By Leah Rozen Lesley Messer
December 24, 2007 12:00 PM

Johnny Depp, Helena Bonham Carter, Alan Rickman, Sacha Baron Cohen | R |

CRITIC’S CHOICE

MUSICAL

The blood flows as freely as the songs do in Sweeney Todd. It’s a slasher musical, filled with soaring Stephen Sondheim tunes and arterial spurting. Unhinged after being wrongly imprisoned, a barber (Depp) causes everything to go crimson when he returns to 18th-century London and begins slitting the throats of his customers. His chirpy paramour (Carter) then grinds up the corpses to serve as filling for the meat pies she sells.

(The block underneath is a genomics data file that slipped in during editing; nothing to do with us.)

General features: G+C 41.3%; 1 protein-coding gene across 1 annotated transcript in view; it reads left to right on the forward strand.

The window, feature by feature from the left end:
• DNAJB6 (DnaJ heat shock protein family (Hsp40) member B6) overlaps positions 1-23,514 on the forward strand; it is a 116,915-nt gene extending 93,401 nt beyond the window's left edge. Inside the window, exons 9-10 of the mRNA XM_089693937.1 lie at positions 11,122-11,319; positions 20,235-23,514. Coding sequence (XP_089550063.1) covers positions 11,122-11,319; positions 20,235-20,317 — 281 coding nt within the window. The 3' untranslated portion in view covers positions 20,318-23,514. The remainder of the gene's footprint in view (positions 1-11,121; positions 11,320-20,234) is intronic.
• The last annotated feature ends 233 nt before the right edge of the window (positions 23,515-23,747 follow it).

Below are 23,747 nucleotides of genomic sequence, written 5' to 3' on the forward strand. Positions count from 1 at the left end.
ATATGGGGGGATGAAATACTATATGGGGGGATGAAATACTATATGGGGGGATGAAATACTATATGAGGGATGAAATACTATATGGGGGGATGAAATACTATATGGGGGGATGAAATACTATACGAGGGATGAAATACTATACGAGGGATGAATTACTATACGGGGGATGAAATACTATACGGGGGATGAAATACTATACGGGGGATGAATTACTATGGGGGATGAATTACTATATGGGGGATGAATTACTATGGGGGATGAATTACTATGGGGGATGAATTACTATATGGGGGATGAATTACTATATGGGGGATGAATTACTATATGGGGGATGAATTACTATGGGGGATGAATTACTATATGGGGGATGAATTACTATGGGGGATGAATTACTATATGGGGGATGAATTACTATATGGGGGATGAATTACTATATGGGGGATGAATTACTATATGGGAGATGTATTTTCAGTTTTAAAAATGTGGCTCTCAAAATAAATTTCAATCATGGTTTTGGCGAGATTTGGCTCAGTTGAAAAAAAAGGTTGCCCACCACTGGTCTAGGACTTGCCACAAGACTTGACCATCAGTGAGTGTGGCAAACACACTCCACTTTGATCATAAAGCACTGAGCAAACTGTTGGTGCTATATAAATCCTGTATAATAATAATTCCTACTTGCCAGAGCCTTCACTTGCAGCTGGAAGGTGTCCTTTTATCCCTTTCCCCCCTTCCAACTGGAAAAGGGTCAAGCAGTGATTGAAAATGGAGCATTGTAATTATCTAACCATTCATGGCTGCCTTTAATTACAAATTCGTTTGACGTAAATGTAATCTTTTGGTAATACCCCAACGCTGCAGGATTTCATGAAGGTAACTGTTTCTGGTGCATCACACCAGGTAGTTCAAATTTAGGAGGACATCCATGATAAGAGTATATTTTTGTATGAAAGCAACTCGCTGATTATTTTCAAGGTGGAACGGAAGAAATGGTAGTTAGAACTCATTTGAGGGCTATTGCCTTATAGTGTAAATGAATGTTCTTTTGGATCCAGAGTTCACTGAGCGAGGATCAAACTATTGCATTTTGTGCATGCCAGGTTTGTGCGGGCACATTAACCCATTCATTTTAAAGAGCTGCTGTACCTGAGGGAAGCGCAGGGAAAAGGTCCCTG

This may be a musical, but absolutely don’t take the kids. Do go yourself, though, because Sweeney Todd is thrilling. In making his inspired, albeit bloody, version of the 1979 Broadway hit, director Tim Burton (Sleepy Hollow) brilliantly contravenes the accepted Hollywood wisdom that a movie must “open up” a stage show. Burton instead refashions the sprawling musical into an intimate chamber piece, bringing his camera in close so a character’s every emotion shows. The result is exhilaratingly cinematic while remaining true to the original’s intent. Depp and Carter—his singing voice is far stronger than hers—make for a comically macabre pair: he filled with bottomless sorrow and wrath; she with romantic longing.

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